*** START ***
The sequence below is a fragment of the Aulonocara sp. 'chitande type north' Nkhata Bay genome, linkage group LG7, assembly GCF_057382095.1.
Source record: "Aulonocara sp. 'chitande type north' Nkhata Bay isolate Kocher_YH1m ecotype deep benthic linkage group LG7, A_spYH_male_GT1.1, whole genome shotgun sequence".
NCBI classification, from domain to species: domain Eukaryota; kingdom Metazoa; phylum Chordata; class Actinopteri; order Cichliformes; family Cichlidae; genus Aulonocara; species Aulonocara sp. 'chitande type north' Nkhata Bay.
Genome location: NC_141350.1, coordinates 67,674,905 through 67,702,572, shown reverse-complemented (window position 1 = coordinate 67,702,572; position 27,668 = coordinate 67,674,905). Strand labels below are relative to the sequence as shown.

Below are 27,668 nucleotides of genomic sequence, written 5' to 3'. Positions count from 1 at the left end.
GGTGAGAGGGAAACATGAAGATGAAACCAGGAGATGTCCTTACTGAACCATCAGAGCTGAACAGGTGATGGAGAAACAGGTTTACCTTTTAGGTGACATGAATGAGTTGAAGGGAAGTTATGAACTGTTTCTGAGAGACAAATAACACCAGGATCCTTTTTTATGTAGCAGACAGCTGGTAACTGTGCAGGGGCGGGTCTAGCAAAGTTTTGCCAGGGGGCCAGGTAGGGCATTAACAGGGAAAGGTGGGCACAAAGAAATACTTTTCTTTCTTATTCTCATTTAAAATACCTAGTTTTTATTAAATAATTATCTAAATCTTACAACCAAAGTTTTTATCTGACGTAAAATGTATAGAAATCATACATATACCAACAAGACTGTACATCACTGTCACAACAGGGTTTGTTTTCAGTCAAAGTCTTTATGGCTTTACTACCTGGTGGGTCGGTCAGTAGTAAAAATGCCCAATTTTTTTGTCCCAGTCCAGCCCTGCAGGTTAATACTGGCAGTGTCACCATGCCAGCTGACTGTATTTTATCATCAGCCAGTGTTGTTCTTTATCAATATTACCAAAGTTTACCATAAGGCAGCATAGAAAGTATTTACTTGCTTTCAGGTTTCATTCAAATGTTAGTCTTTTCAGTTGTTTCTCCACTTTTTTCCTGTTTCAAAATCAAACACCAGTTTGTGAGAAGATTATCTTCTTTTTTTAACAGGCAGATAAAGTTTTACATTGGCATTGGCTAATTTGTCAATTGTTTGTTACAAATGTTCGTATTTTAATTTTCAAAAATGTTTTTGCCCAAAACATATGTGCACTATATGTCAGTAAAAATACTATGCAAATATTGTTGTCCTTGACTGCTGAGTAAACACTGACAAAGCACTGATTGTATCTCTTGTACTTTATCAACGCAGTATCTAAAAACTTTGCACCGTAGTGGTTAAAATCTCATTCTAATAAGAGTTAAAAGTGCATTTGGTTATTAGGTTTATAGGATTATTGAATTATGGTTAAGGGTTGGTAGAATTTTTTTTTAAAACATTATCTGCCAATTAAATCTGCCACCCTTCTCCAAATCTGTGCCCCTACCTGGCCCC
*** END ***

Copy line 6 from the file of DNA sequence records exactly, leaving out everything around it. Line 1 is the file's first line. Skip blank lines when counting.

GGTGAGAGGGAAACATGAAGATGAAACCAGGAGATGTCCTTACTGAACCATCAGAGCTGAACAGGTGATGGAGAAACAGGTTTACCTTTTAGGTGACATGAATGAGTTGAAGGGAAGTTATGAACTGTTTCTGAGAGACAAATAACACCAGGATCCTTTTTTATGTAGCAGACAGCTGGTAACTGTGCAGGGGCGGGTCTAGCAAAGTTTTGCCAGGGGGCCAGGTAGGGCATTAACAGGGAAAGGTGGGCACAAAGAAATACTTTTCTTTCTTATTCTCATTTAAAATACCTAGTTTTTATTAAATAATTATCTAAATCTTACAACCAAAGTTTTTATCTGACGTAAAATGTATAGAAATCATACATATACCAACAAGACTGTACATCACTGTCACAACAGGGTTTGTTTTCAGTCAAAGTCTTTATGGCTTTACTACCTGGTGGGTCGGTCAGTAGTAAAAATGCCCAATTTTTTTGTCCCAGTCCAGCCCTGCAGGTTAATACTGGCAGTGTCACCATGCCAGCTGACTGTATTTTATCATCAGCCAGTGTTGTTCTTTATCAATATTACCAAAGTTTACCATAAGGCAGCATAGAAAGTATTTACTTGCTTTCAGGTTTCATTCAAATGTTAGTCTTTTCAGTTGTTTCTCCACTTTTTTCCTGTTTCAAAATCAAACACCAGTTTGTGAGAAGATTATCTTCTTTTTTTAACAGGCAGATAAAGTTTTACATTGGCATTGGCTAATTTGTCAATTGTTTGTTACAAATGTTCGTATTTTAATTTTCAAAAATGTTTTTGCCCAAAACATATGTGCACTATATGTCAGTAAAAATACTATGCAAATATTGTTGTCCTTGACTGCTGAGTAAACACTGACAAAGCACTGATTGTATCTCTTGTACTTTATCAACGCAGTATCTAAAAACTTTGCACCGTAGTGGTTAAAATCTCATTCTAATAAGAGTTAAAAGTGCATTTGGTTATTAGGTTTATAGGATTATTGAATTATGGTTAAGGGTTGGTAGAATTTTTTTTTAAAACATTATCTGCCAATTAAATCTGCCACCCTTCTCCAAATCTGTGCCCCTACCTGGCCCC